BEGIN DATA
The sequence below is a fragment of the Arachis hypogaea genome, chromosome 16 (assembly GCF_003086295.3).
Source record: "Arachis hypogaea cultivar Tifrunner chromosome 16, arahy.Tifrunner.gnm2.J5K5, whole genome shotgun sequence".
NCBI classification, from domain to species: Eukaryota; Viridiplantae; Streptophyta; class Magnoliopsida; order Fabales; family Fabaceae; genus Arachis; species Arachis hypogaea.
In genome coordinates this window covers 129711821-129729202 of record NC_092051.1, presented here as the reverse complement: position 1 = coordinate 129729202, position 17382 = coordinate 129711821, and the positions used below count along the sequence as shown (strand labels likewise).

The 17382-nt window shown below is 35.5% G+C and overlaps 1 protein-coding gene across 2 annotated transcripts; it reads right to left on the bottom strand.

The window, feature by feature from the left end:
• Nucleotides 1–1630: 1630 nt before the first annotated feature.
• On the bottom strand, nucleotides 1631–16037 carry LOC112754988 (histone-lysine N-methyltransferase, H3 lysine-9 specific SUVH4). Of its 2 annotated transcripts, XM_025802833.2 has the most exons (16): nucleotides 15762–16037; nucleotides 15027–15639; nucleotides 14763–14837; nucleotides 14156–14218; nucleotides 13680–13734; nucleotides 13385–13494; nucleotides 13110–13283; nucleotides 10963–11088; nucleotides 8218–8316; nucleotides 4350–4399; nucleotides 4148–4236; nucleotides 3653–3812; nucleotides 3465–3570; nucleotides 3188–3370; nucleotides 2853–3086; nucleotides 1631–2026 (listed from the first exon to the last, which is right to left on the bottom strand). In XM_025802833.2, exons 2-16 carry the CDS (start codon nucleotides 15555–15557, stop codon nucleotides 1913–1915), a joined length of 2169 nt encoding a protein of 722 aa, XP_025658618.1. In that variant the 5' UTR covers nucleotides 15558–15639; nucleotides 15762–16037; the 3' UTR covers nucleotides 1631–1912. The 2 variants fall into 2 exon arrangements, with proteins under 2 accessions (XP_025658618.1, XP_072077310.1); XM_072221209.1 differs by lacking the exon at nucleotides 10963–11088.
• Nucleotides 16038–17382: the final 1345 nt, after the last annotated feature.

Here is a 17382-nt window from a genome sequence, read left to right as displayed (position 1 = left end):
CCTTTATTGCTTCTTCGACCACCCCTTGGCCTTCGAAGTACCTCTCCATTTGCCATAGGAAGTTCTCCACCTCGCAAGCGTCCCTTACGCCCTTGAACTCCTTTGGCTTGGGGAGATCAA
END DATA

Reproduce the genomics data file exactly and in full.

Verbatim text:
The sequence below is a fragment of the Arachis hypogaea genome, chromosome 16 (assembly GCF_003086295.3).
Source record: "Arachis hypogaea cultivar Tifrunner chromosome 16, arahy.Tifrunner.gnm2.J5K5, whole genome shotgun sequence".
NCBI classification, from domain to species: Eukaryota; Viridiplantae; Streptophyta; class Magnoliopsida; order Fabales; family Fabaceae; genus Arachis; species Arachis hypogaea.
In genome coordinates this window covers 129711821-129729202 of record NC_092051.1, presented here as the reverse complement: position 1 = coordinate 129729202, position 17382 = coordinate 129711821, and the positions used below count along the sequence as shown (strand labels likewise).

The 17382-nt window shown below is 35.5% G+C and overlaps 1 protein-coding gene across 2 annotated transcripts; it reads right to left on the bottom strand.

The window, feature by feature from the left end:
• Nucleotides 1–1630: 1630 nt before the first annotated feature.
• On the bottom strand, nucleotides 1631–16037 carry LOC112754988 (histone-lysine N-methyltransferase, H3 lysine-9 specific SUVH4). Of its 2 annotated transcripts, XM_025802833.2 has the most exons (16): nucleotides 15762–16037; nucleotides 15027–15639; nucleotides 14763–14837; nucleotides 14156–14218; nucleotides 13680–13734; nucleotides 13385–13494; nucleotides 13110–13283; nucleotides 10963–11088; nucleotides 8218–8316; nucleotides 4350–4399; nucleotides 4148–4236; nucleotides 3653–3812; nucleotides 3465–3570; nucleotides 3188–3370; nucleotides 2853–3086; nucleotides 1631–2026 (listed from the first exon to the last, which is right to left on the bottom strand). In XM_025802833.2, exons 2-16 carry the CDS (start codon nucleotides 15555–15557, stop codon nucleotides 1913–1915), a joined length of 2169 nt encoding a protein of 722 aa, XP_025658618.1. In that variant the 5' UTR covers nucleotides 15558–15639; nucleotides 15762–16037; the 3' UTR covers nucleotides 1631–1912. The 2 variants fall into 2 exon arrangements, with proteins under 2 accessions (XP_025658618.1, XP_072077310.1); XM_072221209.1 differs by lacking the exon at nucleotides 10963–11088.
• Nucleotides 16038–17382: the final 1345 nt, after the last annotated feature.

Here is a 17382-nt window from a genome sequence, read left to right as displayed (position 1 = left end):
CCTTTATTGCTTCTTCGACCACCCCTTGGCCTTCGAAGTACCTCTCCATTTGCCATAGGAAGTTCTCCACCTCGCAAGCGTCCCTTACGCCCTTGAACTCCTTTGGCTTGGGGAGATCAA